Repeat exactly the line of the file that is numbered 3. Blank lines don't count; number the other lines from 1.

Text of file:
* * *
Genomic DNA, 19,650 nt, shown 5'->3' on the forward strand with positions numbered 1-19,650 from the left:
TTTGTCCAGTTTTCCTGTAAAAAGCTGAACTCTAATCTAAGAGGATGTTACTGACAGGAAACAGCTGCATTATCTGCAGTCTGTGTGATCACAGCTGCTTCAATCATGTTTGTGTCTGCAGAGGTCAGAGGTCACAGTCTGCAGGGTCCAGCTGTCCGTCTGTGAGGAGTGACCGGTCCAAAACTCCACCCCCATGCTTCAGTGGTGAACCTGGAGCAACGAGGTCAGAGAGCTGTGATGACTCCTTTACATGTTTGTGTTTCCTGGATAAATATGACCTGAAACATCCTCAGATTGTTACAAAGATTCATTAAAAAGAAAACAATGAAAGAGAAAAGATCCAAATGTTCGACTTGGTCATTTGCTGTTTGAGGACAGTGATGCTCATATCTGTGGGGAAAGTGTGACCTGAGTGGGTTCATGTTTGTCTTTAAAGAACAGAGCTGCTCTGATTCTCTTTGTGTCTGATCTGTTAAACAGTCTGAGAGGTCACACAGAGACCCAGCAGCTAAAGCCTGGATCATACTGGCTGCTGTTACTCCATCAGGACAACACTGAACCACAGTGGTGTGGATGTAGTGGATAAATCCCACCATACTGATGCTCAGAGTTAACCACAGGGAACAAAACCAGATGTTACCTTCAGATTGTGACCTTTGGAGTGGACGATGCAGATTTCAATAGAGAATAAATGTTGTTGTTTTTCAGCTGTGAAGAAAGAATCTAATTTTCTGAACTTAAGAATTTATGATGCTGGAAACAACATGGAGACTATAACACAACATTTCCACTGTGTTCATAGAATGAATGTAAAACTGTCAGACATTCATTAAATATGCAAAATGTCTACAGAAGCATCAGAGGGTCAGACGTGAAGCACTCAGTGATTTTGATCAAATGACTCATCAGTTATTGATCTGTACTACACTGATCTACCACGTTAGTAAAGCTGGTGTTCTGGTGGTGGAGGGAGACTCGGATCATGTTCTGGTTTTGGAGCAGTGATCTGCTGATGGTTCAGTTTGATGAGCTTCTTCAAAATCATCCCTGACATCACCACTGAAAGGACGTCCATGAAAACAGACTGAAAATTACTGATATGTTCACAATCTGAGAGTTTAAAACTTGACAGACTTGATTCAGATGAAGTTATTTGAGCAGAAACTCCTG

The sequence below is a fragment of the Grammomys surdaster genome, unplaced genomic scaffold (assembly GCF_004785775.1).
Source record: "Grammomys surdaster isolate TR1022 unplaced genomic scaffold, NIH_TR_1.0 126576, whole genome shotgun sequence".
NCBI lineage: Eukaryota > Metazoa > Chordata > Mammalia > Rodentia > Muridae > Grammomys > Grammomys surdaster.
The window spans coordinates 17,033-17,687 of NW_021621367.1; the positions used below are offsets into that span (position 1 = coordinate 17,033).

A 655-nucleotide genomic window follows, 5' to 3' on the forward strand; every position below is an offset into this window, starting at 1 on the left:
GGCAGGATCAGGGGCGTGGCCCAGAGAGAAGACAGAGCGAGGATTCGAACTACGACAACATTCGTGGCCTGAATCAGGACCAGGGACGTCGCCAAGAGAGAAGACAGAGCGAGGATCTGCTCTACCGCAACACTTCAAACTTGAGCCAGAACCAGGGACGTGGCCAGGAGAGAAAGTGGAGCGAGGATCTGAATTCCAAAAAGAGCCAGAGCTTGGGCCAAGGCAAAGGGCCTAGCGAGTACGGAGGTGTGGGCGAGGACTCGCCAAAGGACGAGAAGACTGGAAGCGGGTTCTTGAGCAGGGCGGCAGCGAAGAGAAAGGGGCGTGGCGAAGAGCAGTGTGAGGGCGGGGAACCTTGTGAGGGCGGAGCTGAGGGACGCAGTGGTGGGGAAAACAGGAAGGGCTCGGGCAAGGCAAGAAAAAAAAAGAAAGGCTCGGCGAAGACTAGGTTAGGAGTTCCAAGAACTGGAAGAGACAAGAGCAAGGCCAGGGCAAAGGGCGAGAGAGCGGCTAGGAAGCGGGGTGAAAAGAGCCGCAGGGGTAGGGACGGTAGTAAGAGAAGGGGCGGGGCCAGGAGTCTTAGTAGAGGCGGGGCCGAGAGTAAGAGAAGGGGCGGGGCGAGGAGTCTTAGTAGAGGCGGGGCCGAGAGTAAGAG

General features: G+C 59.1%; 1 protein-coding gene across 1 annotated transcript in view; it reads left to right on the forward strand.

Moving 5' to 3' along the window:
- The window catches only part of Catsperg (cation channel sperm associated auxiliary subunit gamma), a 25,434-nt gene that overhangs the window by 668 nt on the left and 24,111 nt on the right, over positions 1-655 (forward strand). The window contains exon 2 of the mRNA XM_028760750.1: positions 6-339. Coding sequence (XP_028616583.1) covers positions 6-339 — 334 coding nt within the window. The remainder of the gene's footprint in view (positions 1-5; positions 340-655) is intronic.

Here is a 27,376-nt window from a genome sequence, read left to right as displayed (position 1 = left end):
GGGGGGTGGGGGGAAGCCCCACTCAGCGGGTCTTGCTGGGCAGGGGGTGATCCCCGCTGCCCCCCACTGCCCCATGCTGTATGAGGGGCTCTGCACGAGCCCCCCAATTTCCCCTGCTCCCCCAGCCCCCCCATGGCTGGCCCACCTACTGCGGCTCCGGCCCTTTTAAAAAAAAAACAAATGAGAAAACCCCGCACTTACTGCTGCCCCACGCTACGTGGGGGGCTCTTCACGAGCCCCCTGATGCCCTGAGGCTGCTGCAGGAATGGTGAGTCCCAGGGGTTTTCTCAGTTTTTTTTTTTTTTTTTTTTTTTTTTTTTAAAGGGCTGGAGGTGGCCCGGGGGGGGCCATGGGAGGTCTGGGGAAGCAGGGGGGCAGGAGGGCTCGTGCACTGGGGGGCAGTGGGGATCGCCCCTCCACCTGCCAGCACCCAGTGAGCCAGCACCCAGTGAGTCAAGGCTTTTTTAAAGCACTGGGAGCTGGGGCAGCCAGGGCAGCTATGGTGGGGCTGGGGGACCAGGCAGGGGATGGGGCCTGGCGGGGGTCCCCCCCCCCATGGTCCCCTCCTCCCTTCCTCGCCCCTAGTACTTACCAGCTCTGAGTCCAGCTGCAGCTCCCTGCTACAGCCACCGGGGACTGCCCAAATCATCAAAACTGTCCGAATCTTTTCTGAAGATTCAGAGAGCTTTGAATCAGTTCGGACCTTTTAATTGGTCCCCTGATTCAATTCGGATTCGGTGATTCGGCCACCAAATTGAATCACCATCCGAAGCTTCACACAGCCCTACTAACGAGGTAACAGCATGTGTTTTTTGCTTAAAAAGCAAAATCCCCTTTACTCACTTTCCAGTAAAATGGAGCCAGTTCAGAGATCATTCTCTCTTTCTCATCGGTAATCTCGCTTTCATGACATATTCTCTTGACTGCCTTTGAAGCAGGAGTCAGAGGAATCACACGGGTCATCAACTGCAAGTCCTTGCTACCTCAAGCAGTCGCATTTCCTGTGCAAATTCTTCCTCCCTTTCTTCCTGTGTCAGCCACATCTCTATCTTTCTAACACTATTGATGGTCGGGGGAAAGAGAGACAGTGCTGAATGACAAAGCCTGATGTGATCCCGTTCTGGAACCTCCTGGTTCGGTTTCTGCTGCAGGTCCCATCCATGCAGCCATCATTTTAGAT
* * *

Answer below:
The sequence below is a fragment of the Grammomys surdaster genome, unplaced genomic scaffold (assembly GCF_004785775.1).